The whole pack of the 10 other cars screams by as I steer the car onto the back straight. There was no contact, so no caution flag was thrown. By the time I get up to speed, there is quite a distance between me and the rest of the pack.
I peek in the mirror to see the horrifying sight of all of the leaders fast approaching the rear of my car. I catch a lucky break when on lap two, three cars come together to cause a caution. This would move me from last place up to eighth.
After all that had transpired, I was beginning to feel a little more comfortable in the seat. The real pressure was off.
As we circle under caution, I begin to jerk the steering wheel from side-to-side and I think “what the hell” as I depress the clutch pedal and rev the engine in a kind of rite-of-passage. It’s time to get racing again, as the green flag is waving.
Coming out of turn four I feel a tap on my rear bumper. Then another and then a third even harder one makes the rear of my car start to slide to the right.
At this point my brother’s past infinite wisdom came rushing back into my head, “Always steer into the skid gently, so not to over-correct and lose control…and whatever you do, DON’T step on the brake!!! Lightly step on the gas to power out of the skid!!!”
Well what do you know…it worked, as the car which had been behind me, a No. 55 primer black 1970 Chevy Nova screams by me to my left while making contact with my driver’s door. What a thrill!!!
I am determined to keep the other two behind me, but one of them has too much power. This was a dark green No. 66 1967 Chevy Chevelle, and he wasted no time passing me on the right.
I am determined but not optimistic of keeping the last place car behind me. This is a No. 09 white 1967 Chevy Chevelle. We get a few more laps in, and by periodically checking my mirror I was able to determine that hey, what’s this? I am actually pulling away from him! This is awesome!!!
My fragile young mind is much to distracted to realize this is in no way due to my superior driving skills. Nor could it be attributed to a finer machine, no sir.
It was only because something had happened to his machine in the earlier incident with the other two cars but hey, that’s racing. In this game, you take things any way you can get them.
This heat race was scheduled for 10 laps. I am actually gaining on the two cars directly ahead of me who are in a heated side-by-side duel. As we enter the first turn on lap seven, the two cars make contact and get a little out of shape.
Something, I think it was a small piece of sheet-metal, flies off of one of the cars and sails end-over-end directly at the center of my windshield and glances off.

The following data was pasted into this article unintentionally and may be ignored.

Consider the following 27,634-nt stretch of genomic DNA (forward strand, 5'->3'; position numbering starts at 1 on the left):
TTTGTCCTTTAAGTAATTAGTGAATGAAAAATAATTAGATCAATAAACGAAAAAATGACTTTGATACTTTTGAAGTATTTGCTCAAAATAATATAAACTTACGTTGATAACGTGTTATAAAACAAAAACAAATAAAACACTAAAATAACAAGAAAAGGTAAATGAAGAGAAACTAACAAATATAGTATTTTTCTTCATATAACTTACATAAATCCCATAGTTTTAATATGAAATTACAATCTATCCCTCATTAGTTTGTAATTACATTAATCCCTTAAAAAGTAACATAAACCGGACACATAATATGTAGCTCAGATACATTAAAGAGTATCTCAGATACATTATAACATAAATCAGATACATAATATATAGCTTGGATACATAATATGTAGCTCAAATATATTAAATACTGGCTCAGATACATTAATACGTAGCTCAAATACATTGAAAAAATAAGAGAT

Somehow I am not rattled by this as I recognize a golden opportunity and pounce on it. I dive low and make slight contact with one of their driver’s doors.
Then I stomp on the throttle exiting turn two and scream down the back straight ahead of both of them!!! I think to myself how proud my bro’ must be right now.
That incident did not cause a caution and I was able to hold serve for the rest of the race. I was so happy to just finish eighth out of an 11-car field. Not bad at all when you consider the fact that I went from first to last, and then to eighth in just 10 laps.
On a quarter-mile track that is just a total distance of two and a half miles. I was one happy camper. This had been the most thrilling day of my life, at least up until that point.
I went on to own my own car by age 18. I would own several different race cars over the next 10 years. I loved racing and was successful enough to actually win a few.
Eventually finances became an issue and forced me to give it up. I had spent a lot of money over the years, and owning a home became a priority.
I wouldn’t trade the experience for anything, and I learned valuable life lessons in the process. Many folks outside of racing place stereotypes on some of these folks.
Granted, there are some bad in any group of people. Many of these folks I encountered were dirty and scruffy in appearance. This experience was instrumental in teaching me to not judge a book by its cover.
Over the years, many of these fine folks would reach out and offer help such as advice to fellow competitors like me.
Some would even help work on my car and even lend parts, only for me to go out and finish ahead of them. These were truly some of the most thrilling times of my life!
Ken Knight is an aspiring writer and author of a book released in Aug. 2008 titled "New England Bandwagon Nation". Ken is also a contributing writer on sportslore.com.